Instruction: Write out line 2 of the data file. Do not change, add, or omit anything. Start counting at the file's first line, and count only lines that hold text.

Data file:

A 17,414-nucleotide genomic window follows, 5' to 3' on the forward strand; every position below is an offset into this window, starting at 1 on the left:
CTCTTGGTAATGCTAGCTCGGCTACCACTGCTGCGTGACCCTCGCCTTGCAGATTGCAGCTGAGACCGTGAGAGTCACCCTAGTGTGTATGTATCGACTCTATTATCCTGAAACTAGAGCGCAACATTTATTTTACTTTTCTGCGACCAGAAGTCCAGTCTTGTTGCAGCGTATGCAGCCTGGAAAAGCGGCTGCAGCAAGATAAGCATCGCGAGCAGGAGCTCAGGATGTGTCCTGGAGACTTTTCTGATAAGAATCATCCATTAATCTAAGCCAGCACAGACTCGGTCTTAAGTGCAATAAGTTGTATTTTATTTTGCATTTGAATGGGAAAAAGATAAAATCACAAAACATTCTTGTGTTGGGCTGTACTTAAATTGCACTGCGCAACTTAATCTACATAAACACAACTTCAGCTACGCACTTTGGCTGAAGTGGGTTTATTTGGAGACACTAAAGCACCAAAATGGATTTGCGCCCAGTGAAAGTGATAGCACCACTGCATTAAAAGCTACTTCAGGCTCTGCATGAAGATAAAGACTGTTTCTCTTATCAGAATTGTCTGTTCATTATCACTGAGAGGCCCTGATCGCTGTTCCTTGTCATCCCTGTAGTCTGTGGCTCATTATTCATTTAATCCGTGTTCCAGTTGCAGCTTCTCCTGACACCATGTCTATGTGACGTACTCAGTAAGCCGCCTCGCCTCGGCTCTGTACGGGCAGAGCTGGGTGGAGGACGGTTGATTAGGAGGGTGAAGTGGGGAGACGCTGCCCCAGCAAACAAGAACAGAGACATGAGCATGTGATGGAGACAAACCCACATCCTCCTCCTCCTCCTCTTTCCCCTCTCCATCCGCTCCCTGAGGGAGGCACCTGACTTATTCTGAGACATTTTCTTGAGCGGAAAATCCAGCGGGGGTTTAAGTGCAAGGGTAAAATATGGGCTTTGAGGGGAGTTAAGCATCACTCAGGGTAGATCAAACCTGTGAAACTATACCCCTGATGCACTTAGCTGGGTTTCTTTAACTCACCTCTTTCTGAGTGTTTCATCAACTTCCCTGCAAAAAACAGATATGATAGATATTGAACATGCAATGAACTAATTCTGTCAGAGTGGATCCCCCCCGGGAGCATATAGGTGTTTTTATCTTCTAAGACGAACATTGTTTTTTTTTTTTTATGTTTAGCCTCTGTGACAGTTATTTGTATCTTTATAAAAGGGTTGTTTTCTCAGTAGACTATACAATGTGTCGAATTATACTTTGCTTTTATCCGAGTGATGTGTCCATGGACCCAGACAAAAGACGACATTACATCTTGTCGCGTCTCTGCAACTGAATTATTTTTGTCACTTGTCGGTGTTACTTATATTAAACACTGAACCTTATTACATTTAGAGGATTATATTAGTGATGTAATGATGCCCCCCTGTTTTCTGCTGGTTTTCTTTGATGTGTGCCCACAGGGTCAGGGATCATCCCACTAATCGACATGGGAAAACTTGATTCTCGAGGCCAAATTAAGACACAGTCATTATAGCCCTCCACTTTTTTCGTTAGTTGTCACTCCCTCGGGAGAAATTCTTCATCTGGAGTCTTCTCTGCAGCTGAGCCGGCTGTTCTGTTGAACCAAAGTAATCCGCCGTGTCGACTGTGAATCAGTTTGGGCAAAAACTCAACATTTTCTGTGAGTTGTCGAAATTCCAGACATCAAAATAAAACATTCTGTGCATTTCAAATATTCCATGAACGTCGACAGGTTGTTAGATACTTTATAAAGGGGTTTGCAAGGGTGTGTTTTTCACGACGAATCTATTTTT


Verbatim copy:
CTCTTGGTAATGCTAGCTCGGCTACCACTGCTGCGTGACCCTCGCCTTGCAGATTGCAGCTGAGACCGTGAGAGTCACCCTAGTGTGTATGTATCGACTCTATTATCCTGAAACTAGAGCGCAACATTTATTTTACTTTTCTGCGACCAGAAGTCCAGTCTTGTTGCAGCGTATGCAGCCTGGAAAAGCGGCTGCAGCAAGATAAGCATCGCGAGCAGGAGCTCAGGATGTGTCCTGGAGACTTTTCTGATAAGAATCATCCATTAATCTAAGCCAGCACAGACTCGGTCTTAAGTGCAATAAGTTGTATTTTATTTTGCATTTGAATGGGAAAAAGATAAAATCACAAAACATTCTTGTGTTGGGCTGTACTTAAATTGCACTGCGCAACTTAATCTACATAAACACAACTTCAGCTACGCACTTTGGCTGAAGTGGGTTTATTTGGAGACACTAAAGCACCAAAATGGATTTGCGCCCAGTGAAAGTGATAGCACCACTGCATTAAAAGCTACTTCAGGCTCTGCATGAAGATAAAGACTGTTTCTCTTATCAGAATTGTCTGTTCATTATCACTGAGAGGCCCTGATCGCTGTTCCTTGTCATCCCTGTAGTCTGTGGCTCATTATTCATTTAATCCGTGTTCCAGTTGCAGCTTCTCCTGACACCATGTCTATGTGACGTACTCAGTAAGCCGCCTCGCCTCGGCTCTGTACGGGCAGAGCTGGGTGGAGGACGGTTGATTAGGAGGGTGAAGTGGGGAGACGCTGCCCCAGCAAACAAGAACAGAGACATGAGCATGTGATGGAGACAAACCCACATCCTCCTCCTCCTCCTCTTTCCCCTCTCCATCCGCTCCCTGAGGGAGGCACCTGACTTATTCTGAGACATTTTCTTGAGCGGAAAATCCAGCGGGGGTTTAAGTGCAAGGGTAAAATATGGGCTTTGAGGGGAGTTAAGCATCACTCAGGGTAGATCAAACCTGTGAAACTATACCCCTGATGCACTTAGCTGGGTTTCTTTAACTCACCTCTTTCTGAGTGTTTCATCAACTTCCCTGCAAAAAACAGATATGATAGATATTGAACATGCAATGAACTAATTCTGTCAGAGTGGATCCCCCCCGGGAGCATATAGGTGTTTTTATCTTCTAAGACGAACATTGTTTTTTTTTTTTTATGTTTAGCCTCTGTGACAGTTATTTGTATCTTTATAAAAGGGTTGTTTTCTCAGTAGACTATACAATGTGTCGAATTATACTTTGCTTTTATCCGAGTGATGTGTCCATGGACCCAGACAAAAGACGACATTACATCTTGTCGCGTCTCTGCAACTGAATTATTTTTGTCACTTGTCGGTGTTACTTATATTAAACACTGAACCTTATTACATTTAGAGGATTATATTAGTGATGTAATGATGCCCCCCTGTTTTCTGCTGGTTTTCTTTGATGTGTGCCCACAGGGTCAGGGATCATCCCACTAATCGACATGGGAAAACTTGATTCTCGAGGCCAAATTAAGACACAGTCATTATAGCCCTCCACTTTTTTCGTTAGTTGTCACTCCCTCGGGAGAAATTCTTCATCTGGAGTCTTCTCTGCAGCTGAGCCGGCTGTTCTGTTGAACCAAAGTAATCCGCCGTGTCGACTGTGAATCAGTTTGGGCAAAAACTCAACATTTTCTGTGAGTTGTCGAAATTCCAGACATCAAAATAAAACATTCTGTGCATTTCAAATATTCCATGAACGTCGACAGGTTGTTAGATACTTTATAAAGGGGTTTGCAAGGGTGTGTTTTTCACGACGAATCTATTTTT